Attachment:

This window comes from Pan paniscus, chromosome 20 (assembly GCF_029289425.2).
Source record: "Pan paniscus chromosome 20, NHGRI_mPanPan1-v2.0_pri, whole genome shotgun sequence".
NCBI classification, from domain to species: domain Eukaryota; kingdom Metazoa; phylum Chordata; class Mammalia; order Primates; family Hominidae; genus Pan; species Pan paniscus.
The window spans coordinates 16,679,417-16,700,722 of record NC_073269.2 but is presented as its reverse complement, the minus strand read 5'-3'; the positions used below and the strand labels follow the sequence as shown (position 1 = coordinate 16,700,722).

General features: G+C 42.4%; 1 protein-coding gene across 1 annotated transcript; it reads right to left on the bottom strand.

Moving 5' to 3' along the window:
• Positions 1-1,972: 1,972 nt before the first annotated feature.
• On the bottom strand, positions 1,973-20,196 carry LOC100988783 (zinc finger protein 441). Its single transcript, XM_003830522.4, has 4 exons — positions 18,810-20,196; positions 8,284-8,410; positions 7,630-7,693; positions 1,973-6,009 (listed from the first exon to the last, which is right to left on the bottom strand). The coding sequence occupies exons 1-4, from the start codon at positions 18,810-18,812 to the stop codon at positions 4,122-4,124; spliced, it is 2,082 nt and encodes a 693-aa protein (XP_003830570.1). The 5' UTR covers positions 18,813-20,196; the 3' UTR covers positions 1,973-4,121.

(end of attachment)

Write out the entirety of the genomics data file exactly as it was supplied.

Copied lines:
This window comes from Pan paniscus, chromosome 20 (assembly GCF_029289425.2).
Source record: "Pan paniscus chromosome 20, NHGRI_mPanPan1-v2.0_pri, whole genome shotgun sequence".
NCBI classification, from domain to species: domain Eukaryota; kingdom Metazoa; phylum Chordata; class Mammalia; order Primates; family Hominidae; genus Pan; species Pan paniscus.
The window spans coordinates 16,679,417-16,700,722 of record NC_073269.2 but is presented as its reverse complement, the minus strand read 5'-3'; the positions used below and the strand labels follow the sequence as shown (position 1 = coordinate 16,700,722).

General features: G+C 42.4%; 1 protein-coding gene across 1 annotated transcript; it reads right to left on the bottom strand.

Moving 5' to 3' along the window:
• Positions 1-1,972: 1,972 nt before the first annotated feature.
• On the bottom strand, positions 1,973-20,196 carry LOC100988783 (zinc finger protein 441). Its single transcript, XM_003830522.4, has 4 exons — positions 18,810-20,196; positions 8,284-8,410; positions 7,630-7,693; positions 1,973-6,009 (listed from the first exon to the last, which is right to left on the bottom strand). The coding sequence occupies exons 1-4, from the start codon at positions 18,810-18,812 to the stop codon at positions 4,122-4,124; spliced, it is 2,082 nt and encodes a 693-aa protein (XP_003830570.1). The 5' UTR covers positions 18,813-20,196; the 3' UTR covers positions 1,973-4,121.